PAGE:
2. Utilization The percent of data throughput relative to the maximum capacity of the router interface. Ideally, interface utilization should not exceed 70% or 80%. If utilization is consistently running above 90%, business users may experience reduced performance. Low utilization, on the other hand, indicates the interface is operating well below capacity.
  3. Latency The time it takes in milliseconds for a data packet to travel across the WAN link. High latency means data travels more slowly across the network, which can affect business users. Typically, high latency is caused by network congestion over the WAN link.

WAN Monitoring Tools & Software

There are a number of simple, easy-to-use tools for monitoring WAN links.

As most network managers know, the ping command on a Windows or UNIX computer measures the “round trip” latency across a WAN link by “pinging” a device or computer at the far end of the link.

For example, pinging a computer on the East coast from a computer on the West coast shows the round trip latency for the link, point-to-point, averages 117 milliseconds.

For more detail, the trace route command lists the physical routers that form the WAN link and the number of milliseconds required for each “hop” between routers.

Because most network devices are SNMP-enabled, an SNMP monitoring tool can be used to measure the availability and utilization of the router interfaces that host the WAN link.

For instance, SNMP OID Tracker, a free desktop SNMP tool, can graphically monitor any SNMP MIB-2 object.

Monitoring the ifOperStatus (operational status) object shows the availability or up/down status of the interface, and the ifInOctets (octets in) and ifOutOctets (octets out) objects can be used in conjunction with the ifSpeed (interface speed) object to calculate interface utilization.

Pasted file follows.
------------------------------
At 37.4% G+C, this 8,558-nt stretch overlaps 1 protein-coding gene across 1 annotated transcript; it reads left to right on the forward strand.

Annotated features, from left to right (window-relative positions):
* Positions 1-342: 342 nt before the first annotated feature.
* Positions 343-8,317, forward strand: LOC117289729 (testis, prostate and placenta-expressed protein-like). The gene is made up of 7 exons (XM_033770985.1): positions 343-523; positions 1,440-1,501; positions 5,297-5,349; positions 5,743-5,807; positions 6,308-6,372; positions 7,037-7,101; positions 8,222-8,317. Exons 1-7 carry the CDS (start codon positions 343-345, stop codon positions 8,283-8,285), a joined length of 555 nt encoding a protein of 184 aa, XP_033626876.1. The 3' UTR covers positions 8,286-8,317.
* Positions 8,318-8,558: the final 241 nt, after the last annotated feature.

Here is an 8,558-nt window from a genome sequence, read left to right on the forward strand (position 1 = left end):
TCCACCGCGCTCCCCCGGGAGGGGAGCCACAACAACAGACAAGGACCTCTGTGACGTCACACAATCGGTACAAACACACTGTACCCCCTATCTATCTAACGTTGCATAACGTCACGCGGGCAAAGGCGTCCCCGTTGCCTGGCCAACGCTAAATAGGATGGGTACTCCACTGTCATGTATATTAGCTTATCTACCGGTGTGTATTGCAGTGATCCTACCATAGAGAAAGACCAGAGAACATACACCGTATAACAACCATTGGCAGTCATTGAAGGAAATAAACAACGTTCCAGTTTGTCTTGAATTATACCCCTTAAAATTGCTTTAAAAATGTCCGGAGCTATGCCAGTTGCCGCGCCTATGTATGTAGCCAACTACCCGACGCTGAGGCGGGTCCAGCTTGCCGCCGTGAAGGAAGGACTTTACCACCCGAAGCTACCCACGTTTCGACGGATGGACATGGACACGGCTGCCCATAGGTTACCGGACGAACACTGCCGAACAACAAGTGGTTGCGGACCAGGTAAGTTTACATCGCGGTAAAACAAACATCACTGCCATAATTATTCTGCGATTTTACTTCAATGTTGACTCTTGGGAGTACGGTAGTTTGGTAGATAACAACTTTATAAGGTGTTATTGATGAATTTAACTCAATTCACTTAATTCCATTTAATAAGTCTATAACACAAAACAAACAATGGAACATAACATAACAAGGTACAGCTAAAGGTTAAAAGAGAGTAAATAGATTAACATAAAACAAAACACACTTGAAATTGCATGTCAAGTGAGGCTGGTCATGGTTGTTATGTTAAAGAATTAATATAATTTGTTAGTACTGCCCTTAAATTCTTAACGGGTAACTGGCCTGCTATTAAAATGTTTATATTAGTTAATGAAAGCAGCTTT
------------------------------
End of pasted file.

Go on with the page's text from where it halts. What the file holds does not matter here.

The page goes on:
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With SolarWinds NPM, you can easily monitor the availability, utilization, and latency (ping response time) of the WAN link from a single view.

Moreover, you can set latency, utilization, and availability thresholds that automatically trigger alarms, email notifications, and other alerts whenever the respective metric exceeds the threshold value, allowing you to take immediate action before business users are affected.

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In today’s world, the availability and reliability of your organization’s WAN links have a direct impact on productivity, customer satisfaction, and profitability.

By deploying an integrated network management solution such as one from above, you can proactively monitor all aspects of your network and deliver the performance your business organization depends on.

WAN Monitoring FAQs

What types of WAN connections can be monitored?

WAN monitoring can be performed on various types of WAN connections, including leased lines, MPLS, VPN, broadband, and cellular.

What are some common WAN performance metrics to monitor?

Common WAN performance metrics to monitor include latency, packet loss, jitter, bandwidth utilization, and application response time.

What are some common WAN security metrics to monitor?

Common WAN security metrics to monitor include unauthorized access attempts, malware infections, and data breaches.

What are some common WAN monitoring tools?

Common WAN monitoring tools include network performance monitoring software, traffic analysis tools, and security monitoring tools.

How often should WAN monitoring be performed?

WAN monitoring should be performed regularly, ideally on a continuous basis, to ensure optimal network performance and security.

What are some best practices for WAN monitoring?

Best practices for WAN monitoring include establishing performance and security baselines, regularly monitoring network performance and security, automating monitoring where possible, and conducting regular network audits and assessments.